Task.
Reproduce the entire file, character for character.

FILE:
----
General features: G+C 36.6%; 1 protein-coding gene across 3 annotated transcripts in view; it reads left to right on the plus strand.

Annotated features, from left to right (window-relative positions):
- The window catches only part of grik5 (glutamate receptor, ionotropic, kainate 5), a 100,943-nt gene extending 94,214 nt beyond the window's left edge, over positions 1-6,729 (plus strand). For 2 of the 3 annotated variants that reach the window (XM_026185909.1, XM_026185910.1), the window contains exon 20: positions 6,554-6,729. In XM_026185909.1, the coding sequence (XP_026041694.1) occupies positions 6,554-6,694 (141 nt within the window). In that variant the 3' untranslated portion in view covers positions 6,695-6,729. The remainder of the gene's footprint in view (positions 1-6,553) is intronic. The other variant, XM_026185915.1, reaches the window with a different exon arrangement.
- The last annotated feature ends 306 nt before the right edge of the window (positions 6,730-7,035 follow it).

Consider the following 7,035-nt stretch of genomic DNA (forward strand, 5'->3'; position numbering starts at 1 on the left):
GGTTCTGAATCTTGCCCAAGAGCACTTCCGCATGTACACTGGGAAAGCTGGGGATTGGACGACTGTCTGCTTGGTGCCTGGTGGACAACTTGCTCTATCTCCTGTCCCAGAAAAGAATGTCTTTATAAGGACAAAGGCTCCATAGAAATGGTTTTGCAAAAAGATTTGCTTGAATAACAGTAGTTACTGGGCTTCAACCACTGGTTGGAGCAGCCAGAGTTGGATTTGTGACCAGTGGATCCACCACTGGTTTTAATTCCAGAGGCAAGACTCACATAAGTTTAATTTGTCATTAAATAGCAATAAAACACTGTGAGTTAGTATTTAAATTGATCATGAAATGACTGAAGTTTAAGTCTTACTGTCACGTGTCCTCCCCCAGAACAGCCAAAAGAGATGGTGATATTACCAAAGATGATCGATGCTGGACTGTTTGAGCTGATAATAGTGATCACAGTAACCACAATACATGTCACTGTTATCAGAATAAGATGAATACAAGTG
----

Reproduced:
General features: G+C 36.6%; 1 protein-coding gene across 3 annotated transcripts in view; it reads left to right on the plus strand.

Annotated features, from left to right (window-relative positions):
- The window catches only part of grik5 (glutamate receptor, ionotropic, kainate 5), a 100,943-nt gene extending 94,214 nt beyond the window's left edge, over positions 1-6,729 (plus strand). For 2 of the 3 annotated variants that reach the window (XM_026185909.1, XM_026185910.1), the window contains exon 20: positions 6,554-6,729. In XM_026185909.1, the coding sequence (XP_026041694.1) occupies positions 6,554-6,694 (141 nt within the window). In that variant the 3' untranslated portion in view covers positions 6,695-6,729. The remainder of the gene's footprint in view (positions 1-6,553) is intronic. The other variant, XM_026185915.1, reaches the window with a different exon arrangement.
- The last annotated feature ends 306 nt before the right edge of the window (positions 6,730-7,035 follow it).

Consider the following 7,035-nt stretch of genomic DNA (forward strand, 5'->3'; position numbering starts at 1 on the left):
GGTTCTGAATCTTGCCCAAGAGCACTTCCGCATGTACACTGGGAAAGCTGGGGATTGGACGACTGTCTGCTTGGTGCCTGGTGGACAACTTGCTCTATCTCCTGTCCCAGAAAAGAATGTCTTTATAAGGACAAAGGCTCCATAGAAATGGTTTTGCAAAAAGATTTGCTTGAATAACAGTAGTTACTGGGCTTCAACCACTGGTTGGAGCAGCCAGAGTTGGATTTGTGACCAGTGGATCCACCACTGGTTTTAATTCCAGAGGCAAGACTCACATAAGTTTAATTTGTCATTAAATAGCAATAAAACACTGTGAGTTAGTATTTAAATTGATCATGAAATGACTGAAGTTTAAGTCTTACTGTCACGTGTCCTCCCCCAGAACAGCCAAAAGAGATGGTGATATTACCAAAGATGATCGATGCTGGACTGTTTGAGCTGATAATAGTGATCACAGTAACCACAATACATGTCACTGTTATCAGAATAAGATGAATACAAGTG